The East Carolinian, November 17, 2005






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THE EAST CAROLINIAN
Volume 81 Number 30 THURSDAY November 17, 2005
Wright fountain mystery solved
Fountain expected to
be operating again by
August 2006
RACHEL KING
STAFF WRITER
The water fountain in the
center of Wright Circle has
been there for more than SO
years, but in the last five or
six years complications have
developed that caused it to be
shut down. However, a proj-
ect has been set in motion to
restore the fountain to its orig-
inal operation so that it may
beautify the campus again.
The fountain is off because of
a sinkhole underneath it, caus-
ing it to lean to one side. To fill
the fountain and run it would
be detrimental due to the fact
that the water would simply
spill out on one side and cause
the ground around it to be
that much more unstable. It
would also need to constantly
have water added to it, which
is both costly and inconve-
nient.
Bill Bagnell, director of
facilities engineering and
architectural services, attri-
butes the sinkhole to a pipe-
line failure beneath the foun-
tain.
"Many utilities cross the
fountain area said Bagnell.
"We have a storm drain
line that crosses underneath
the fountain. We also have a
steam tunnel and a sanitary
sewer line. We've come up
with some blockages, failing
and deterioration, probably
from the storm drain line,
and that is what creates the
sinkhole
The utilities were present
when the fountain was built
and have not been an issue
up until the past five years or
so, when the sinkhole began
to form. Correcting the prob-
lem will be an expensive and
somewhat lengthy endeavor.
"We are just finishing
DUNN
Several reports
of recent near-
campus crimes
Shootings, armed
robberies, credit card
scams are all problems
TAYLEIGH DAVIS
STAFF WRITER
-
The water fountain in front of Wright Auditorium has been out of service for a while but will be back in use by middle of next year.
the drawings for the project
Bagnell said.
"Construction will probably
start in February
This will include removal
of the landscaping surrounding
the fountain as well as parts of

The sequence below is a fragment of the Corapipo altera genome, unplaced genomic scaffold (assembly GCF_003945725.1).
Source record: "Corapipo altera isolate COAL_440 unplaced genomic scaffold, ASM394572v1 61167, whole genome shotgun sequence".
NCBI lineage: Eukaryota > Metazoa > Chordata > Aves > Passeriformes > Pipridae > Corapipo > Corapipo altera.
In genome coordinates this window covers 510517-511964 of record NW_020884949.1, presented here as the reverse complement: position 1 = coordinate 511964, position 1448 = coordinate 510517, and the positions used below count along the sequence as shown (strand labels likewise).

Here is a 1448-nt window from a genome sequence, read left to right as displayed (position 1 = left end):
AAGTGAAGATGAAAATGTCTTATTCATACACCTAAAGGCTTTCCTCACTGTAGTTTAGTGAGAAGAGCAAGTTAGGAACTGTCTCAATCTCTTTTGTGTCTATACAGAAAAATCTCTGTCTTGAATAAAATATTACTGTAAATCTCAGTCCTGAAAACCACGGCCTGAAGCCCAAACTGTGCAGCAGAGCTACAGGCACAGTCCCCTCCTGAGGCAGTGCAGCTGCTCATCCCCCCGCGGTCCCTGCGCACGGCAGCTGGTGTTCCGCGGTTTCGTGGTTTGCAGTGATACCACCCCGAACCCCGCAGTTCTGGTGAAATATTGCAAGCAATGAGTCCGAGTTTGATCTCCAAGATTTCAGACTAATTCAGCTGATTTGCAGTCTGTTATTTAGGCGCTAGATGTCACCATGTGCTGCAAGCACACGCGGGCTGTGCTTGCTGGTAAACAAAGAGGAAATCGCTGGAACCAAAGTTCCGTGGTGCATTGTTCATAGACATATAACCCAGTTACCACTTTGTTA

the road and possibly some of
the sidewalk of Wright Circle, so
that the sinkhole can be exposed
and fixed. Then the fountain
can resume normal function.
Construction is currently
slated to end around the end of
July 2006.
Bagnell advises that this
is a general timeline and
not the bottom line. Some
minor changes in the time-
line for the plans may occur.
The funding necessary to fix
the fountain was not secured
until recently, which is why it
has been out of commission for
so long.
"It is budgeted at $460,000
Bagnell said.
"That Is the total amount
for the project, including design
and construction
Facilities Engineering and
Architectural Services handles
all new construction and reno-
vations on the main campus,
including the Brody School of
Medicine campus, that range
in cost from $100,000 - $60
million. By the time students
return for fall semester of 2006,
Wright Fountain should be up,
running and beautiful.
This-writer can be reached at
news@theeastcarolinian.com.
U.S. border patrol
needs makeover
ECU is looking to ease the burden of students who receive financial aid by Issuing the ECU Debit Card.
New card to ease financial aid
pains, lines with new debit card
Debit card debuts
ZACKHILL
ASSISTANT NEWS EDITOR
One sight that is a
given at the start of any semester
is the lengthy line that forms
outside of the financial aid office
during the inaugural days of
each term.
Instead of getting acquainted
with new professors and class-
mates, many students spend
their first few days waiting for
the funds that will allow them
to attend classes.
However, the dread that
comes from idle hours of waiting,
may now be over. ECU launched
a program Wednesday to provide
students and faculty with an ECU
Debit Card.
The program provides card-
holders with a OneAccount,
which is essentially a checking
account and also gives them the
backing of MasterCard.
One of the major selling
points of the card is the ease in
which it can link to financial aid
deposits.
"Now, instead of waiting In
line to get a hard copy of a check
and then having to go cash or
deposit at the bank, the funds
will be Immediately available in
the OneAccount said Melissa
Keklak, of public relations for
Higher One.
Another financial aid option
available allows the funds to
be deposited directly into the
student's own personal bank. If
the recipient prefers, they can
still be receive their payment
through the mail.
Many students receive at
least some degree of finan-
cial support from home and
parents will be allowed to add
money to the account but not
withdraw it.
There is no cost for the
upgrade to the ECU Debit Card
for students. A slightly different